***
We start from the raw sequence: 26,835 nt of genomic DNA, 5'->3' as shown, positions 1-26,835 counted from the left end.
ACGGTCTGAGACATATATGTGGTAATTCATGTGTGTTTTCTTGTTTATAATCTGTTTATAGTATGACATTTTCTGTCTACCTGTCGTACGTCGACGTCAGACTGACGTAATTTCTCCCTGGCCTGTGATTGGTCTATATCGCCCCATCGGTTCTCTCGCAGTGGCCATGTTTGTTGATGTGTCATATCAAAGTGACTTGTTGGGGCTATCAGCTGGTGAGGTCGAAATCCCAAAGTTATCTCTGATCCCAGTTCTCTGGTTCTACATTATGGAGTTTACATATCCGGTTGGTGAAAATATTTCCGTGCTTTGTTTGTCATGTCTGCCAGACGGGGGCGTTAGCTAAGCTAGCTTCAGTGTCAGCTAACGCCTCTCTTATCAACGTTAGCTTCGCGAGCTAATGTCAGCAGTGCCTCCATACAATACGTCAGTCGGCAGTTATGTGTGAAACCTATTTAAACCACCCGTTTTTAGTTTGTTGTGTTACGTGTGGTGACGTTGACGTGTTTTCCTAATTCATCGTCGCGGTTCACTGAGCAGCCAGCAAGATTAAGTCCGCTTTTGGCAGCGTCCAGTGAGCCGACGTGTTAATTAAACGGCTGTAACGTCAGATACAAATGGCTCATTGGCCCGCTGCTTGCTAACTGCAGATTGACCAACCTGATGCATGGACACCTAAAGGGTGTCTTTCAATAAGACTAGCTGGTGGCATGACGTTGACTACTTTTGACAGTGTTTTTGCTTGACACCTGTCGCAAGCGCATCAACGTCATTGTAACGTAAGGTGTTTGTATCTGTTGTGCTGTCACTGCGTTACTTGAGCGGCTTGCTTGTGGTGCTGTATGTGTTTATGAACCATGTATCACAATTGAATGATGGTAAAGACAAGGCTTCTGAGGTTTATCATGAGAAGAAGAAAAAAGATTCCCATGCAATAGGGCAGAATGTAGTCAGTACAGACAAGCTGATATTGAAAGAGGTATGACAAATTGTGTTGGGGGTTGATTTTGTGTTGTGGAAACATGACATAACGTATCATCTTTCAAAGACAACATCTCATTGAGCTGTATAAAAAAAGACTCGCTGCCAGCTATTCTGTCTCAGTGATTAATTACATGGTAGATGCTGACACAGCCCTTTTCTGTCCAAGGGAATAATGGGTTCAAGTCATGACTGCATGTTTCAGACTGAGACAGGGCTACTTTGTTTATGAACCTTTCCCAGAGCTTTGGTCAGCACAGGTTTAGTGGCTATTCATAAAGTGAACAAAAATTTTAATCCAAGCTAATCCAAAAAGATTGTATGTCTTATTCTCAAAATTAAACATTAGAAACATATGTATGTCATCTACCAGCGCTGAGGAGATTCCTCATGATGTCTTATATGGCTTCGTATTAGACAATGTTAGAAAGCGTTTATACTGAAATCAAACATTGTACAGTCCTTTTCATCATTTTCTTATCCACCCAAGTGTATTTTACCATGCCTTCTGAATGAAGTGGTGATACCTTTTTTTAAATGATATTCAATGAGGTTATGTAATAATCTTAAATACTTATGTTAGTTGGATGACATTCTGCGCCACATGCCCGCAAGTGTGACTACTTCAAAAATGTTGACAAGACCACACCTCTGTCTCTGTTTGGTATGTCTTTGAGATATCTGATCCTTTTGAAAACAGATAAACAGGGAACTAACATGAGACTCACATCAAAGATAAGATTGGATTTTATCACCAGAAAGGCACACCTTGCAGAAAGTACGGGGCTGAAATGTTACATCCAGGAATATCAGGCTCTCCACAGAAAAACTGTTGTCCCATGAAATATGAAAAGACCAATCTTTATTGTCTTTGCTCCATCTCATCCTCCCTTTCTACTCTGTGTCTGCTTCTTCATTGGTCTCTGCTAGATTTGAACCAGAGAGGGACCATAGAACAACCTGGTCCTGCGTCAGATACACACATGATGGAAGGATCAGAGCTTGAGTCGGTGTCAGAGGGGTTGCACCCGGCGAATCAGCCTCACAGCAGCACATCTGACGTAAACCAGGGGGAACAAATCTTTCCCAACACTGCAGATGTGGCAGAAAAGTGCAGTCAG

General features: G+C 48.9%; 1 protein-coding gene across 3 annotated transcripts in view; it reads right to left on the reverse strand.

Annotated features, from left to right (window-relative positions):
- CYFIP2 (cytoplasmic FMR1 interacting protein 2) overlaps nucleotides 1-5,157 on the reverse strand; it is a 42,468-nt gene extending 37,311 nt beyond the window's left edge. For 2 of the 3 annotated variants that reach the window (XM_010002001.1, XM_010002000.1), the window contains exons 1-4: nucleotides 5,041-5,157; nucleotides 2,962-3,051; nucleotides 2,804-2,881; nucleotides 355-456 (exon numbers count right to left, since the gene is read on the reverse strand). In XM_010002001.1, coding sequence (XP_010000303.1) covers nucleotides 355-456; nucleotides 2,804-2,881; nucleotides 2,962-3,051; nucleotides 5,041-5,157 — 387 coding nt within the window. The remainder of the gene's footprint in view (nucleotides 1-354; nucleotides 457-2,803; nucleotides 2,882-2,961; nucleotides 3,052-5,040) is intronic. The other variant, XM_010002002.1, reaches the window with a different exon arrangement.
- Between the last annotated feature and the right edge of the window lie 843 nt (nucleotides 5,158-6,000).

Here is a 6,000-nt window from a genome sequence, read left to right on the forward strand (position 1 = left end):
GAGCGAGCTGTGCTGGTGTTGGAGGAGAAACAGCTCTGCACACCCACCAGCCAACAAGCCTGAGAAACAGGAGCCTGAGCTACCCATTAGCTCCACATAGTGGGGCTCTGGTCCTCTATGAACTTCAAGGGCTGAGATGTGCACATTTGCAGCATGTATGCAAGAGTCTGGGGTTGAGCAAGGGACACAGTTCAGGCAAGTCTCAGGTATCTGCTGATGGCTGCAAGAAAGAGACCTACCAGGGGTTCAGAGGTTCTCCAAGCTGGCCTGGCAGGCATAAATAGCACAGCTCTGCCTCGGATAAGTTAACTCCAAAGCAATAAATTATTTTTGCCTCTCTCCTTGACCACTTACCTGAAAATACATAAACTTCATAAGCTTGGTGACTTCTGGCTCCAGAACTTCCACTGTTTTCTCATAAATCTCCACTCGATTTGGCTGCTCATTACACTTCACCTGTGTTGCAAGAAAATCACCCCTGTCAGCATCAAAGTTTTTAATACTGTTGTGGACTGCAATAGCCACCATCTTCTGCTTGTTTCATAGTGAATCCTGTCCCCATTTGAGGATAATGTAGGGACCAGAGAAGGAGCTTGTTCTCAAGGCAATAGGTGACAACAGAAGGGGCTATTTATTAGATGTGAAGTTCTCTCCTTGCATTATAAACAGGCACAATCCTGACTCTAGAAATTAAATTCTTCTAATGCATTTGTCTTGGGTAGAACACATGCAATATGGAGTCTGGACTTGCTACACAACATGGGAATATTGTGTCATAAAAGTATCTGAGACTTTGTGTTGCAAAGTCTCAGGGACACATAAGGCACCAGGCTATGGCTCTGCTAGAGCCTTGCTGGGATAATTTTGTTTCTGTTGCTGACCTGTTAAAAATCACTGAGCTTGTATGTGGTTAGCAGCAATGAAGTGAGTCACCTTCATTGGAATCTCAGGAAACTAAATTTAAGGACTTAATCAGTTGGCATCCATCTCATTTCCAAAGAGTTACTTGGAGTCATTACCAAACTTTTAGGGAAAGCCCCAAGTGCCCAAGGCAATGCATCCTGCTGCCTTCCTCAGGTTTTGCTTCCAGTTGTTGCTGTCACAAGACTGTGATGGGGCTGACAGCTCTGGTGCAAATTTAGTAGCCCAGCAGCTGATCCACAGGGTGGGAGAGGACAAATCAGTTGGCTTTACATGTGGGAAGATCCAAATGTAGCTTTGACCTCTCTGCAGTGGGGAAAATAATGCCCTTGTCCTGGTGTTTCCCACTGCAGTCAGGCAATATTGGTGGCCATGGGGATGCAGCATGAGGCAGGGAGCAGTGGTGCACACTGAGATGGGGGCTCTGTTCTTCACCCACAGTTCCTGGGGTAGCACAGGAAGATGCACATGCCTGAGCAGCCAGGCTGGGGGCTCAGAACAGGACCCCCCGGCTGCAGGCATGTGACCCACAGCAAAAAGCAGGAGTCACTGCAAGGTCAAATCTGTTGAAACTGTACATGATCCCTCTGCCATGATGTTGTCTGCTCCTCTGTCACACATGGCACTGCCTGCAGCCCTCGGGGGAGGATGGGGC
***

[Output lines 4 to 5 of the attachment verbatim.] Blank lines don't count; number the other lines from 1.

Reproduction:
Annotated features, from left to right (window-relative positions):
- CYFIP2 (cytoplasmic FMR1 interacting protein 2) overlaps nucleotides 1-5,157 on the reverse strand; it is a 42,468-nt gene extending 37,311 nt beyond the window's left edge. For 2 of the 3 annotated variants that reach the window (XM_010002001.1, XM_010002000.1), the window contains exons 1-4: nucleotides 5,041-5,157; nucleotides 2,962-3,051; nucleotides 2,804-2,881; nucleotides 355-456 (exon numbers count right to left, since the gene is read on the reverse strand). In XM_010002001.1, coding sequence (XP_010000303.1) covers nucleotides 355-456; nucleotides 2,804-2,881; nucleotides 2,962-3,051; nucleotides 5,041-5,157 — 387 coding nt within the window. The remainder of the gene's footprint in view (nucleotides 1-354; nucleotides 457-2,803; nucleotides 2,882-2,961; nucleotides 3,052-5,040) is intronic. The other variant, XM_010002002.1, reaches the window with a different exon arrangement.